Enable Recite

Subscribe options

Select your newsletters:

Please enter your email address:

@

Your email address will only be used for the purpose of sending you the ITER Organization publication(s) that you have requested. ITER Organization will not transfer your email address or other personal data to any other party or use it for commercial purposes.

If you change your mind, you can easily unsubscribe by clicking the unsubscribe option at the bottom of an email you've received from ITER Organization.

For more information, see our Privacy policy.

News & Media

Latest ITER Newsline

  • Seismic analysis | Collaboration helps to keep ITER on solid ground

    At ITER, system designers have to ensure that their equipment will withstand earthquakes, large and small. Equipment required for the safety of ITER has to be d [...]

    Read more

  • Assembly preparation | Busy month ahead

    This year at ITER, the month of March will not only mark the coming of spring. It will also set into motion a series of spectacular operations in the assembly t [...]

    Read more

  • Vacuum vessel | Last phase for Europe's sector #5

    The first European vacuum vessel sector is entering an important and critical phase: the assembly and welding of four segments into the D-shaped sector. Und [...]

    Read more

  • Magnet system | Second coil comes out of the cold

    A second ring-shaped poloidal field coil has successfully passed all thermal testing. Following in the footsteps of poloidal field coil #6 (PF6), which complet [...]

    Read more

  • Thermal shield | Practising the embrace

    In the ITER Assembly Hall, fitting tests are underway on two outboard thermal shield panels. Once paired, the 11-metre-tall, silver-plated components will [...]

    Read more

Of Interest

See archived entries

Radial walls

Thickest rebar and most intricate geometry

The combined mass of the ITER Tokamak and its enveloping cryostat is equivalent to that of three Eiffel Towers. But not only is it heavy (23,000 tonnes) ... it is also "alive." In the course of operation the machine will jump and bounce (slightly), wobble, shrink, and expand—all the while transferring considerable force to the Tokamak Building basemat and bioshield wall.

In the cavernous space of the lower Pit, workers are implementing processes and methods that have been validated on the real-size mockup. The grey structures with orange and yellow marking are temporary supports for the massive steel transition pieces. (Click to view larger version...)
In the cavernous space of the lower Pit, workers are implementing processes and methods that have been validated on the real-size mockup. The grey structures with orange and yellow marking are temporary supports for the massive steel transition pieces.
In order to allow for the smooth transfer of these forces, the Tokamak support system will need to be extremely robust, with a strong connection to the building's structure, and yet also allow for a certain freedom of translation and rotation for the cryostat.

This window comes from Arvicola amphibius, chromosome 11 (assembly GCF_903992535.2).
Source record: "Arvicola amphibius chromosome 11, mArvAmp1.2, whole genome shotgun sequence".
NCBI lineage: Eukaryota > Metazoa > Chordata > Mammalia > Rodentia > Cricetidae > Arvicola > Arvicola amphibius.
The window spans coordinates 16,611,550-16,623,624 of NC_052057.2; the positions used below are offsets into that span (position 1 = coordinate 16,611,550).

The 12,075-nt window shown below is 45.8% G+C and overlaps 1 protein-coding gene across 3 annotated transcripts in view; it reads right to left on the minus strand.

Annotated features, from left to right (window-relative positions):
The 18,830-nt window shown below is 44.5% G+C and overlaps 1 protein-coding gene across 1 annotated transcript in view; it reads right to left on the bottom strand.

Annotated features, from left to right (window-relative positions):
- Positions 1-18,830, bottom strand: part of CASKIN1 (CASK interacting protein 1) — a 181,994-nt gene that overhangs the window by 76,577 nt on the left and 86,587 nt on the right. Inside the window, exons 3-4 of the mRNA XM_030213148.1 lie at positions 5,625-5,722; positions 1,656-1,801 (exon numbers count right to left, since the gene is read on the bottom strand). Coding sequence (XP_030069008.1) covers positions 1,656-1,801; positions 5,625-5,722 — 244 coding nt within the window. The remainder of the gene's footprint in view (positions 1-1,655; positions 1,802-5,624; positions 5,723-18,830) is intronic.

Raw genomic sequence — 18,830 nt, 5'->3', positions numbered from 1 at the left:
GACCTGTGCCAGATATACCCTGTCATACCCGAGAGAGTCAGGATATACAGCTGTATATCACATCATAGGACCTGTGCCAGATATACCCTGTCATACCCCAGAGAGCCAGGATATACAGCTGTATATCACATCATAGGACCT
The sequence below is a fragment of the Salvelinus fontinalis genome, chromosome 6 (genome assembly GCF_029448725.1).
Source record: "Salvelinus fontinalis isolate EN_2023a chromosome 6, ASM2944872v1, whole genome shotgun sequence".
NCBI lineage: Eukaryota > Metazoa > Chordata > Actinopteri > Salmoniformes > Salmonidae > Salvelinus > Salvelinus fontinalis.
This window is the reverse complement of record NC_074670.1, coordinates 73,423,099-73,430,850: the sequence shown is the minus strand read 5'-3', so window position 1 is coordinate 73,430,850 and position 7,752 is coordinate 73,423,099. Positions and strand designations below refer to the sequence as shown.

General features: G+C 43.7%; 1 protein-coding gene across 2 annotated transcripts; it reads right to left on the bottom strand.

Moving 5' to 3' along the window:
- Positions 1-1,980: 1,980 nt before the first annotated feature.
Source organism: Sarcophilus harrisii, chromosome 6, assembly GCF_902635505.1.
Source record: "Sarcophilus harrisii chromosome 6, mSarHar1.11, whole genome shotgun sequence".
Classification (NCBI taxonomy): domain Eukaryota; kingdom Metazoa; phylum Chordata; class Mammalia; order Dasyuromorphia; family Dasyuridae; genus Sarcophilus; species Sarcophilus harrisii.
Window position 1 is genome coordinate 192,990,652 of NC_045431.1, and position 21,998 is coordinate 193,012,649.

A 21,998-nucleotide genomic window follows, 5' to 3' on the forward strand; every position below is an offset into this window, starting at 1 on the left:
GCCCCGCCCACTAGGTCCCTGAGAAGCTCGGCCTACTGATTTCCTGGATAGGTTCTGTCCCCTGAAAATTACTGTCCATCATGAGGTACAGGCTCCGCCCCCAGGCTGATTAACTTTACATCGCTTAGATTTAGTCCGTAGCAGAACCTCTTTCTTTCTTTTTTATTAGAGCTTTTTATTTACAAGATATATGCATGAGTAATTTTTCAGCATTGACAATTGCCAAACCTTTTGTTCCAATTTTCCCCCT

Connection and stability will be achieved by way of a massive pedestal—a concrete "crown" connected to walls that are radially anchored in the bioshield. Eighteen radial walls will act as the flying buttresses of a gothic cathedral, evenly distributing loads and effort.

Movement will be permitted thanks to a circular arrangement of 18 spherical bearings, acting like ball-and-socket joints that will transfer the horizontal and rotational forces generated by the tokamak.

The densest, thickest and most intricate rebar arrangements of the entire installation will be required for the crown and radial walls—to the point that it was necessary to build a full-size mockup, reproducing a 20-degree section of the structure, in order to demonstrate its full constructability.

One of the most strategic parts of ITER construction, the crown and radial walls necessitate the densest, thickest and most intricate rebar arrangements of the entire installation. The structure should be finalized by the end of the summer. (Click to view larger version...)
One of the most strategic parts of ITER construction, the crown and radial walls necessitate the densest, thickest and most intricate rebar arrangements of the entire installation. The structure should be finalized by the end of the summer.
As procedures are successively validated on the mockup, they are implemented on the actual construction underway on the floor of the Tokamak Pit.

Since the temporary "lid" split the Pit in two in August, the area has been transformed from an open arena to a cavernous place, resounding with the clanging of metal and the warning signals of the circular crane and aerial work platforms.

Workers are busy installing the steel reinforcement for each radial wall: thick rebar (up to 50 millimetres in diameter) arranged in a complex geometry, and massive steel transition pieces (three tonnes each) that will transfer and distribute the loads to the concrete civil work.

From both a structural and safety perspective, the crown and its radial walls are one of the most strategic parts of the ITER installation. They should be finalized by the end of the summer.

There is one 3-tonne steel transition piece per radial wall. Their function is to transfer and distribute the loads to the building structure. (Click to view larger version...)
There is one 3-tonne steel transition piece per radial wall. Their function is to transfer and distribute the loads to the building structure.


 


return to the latest published articles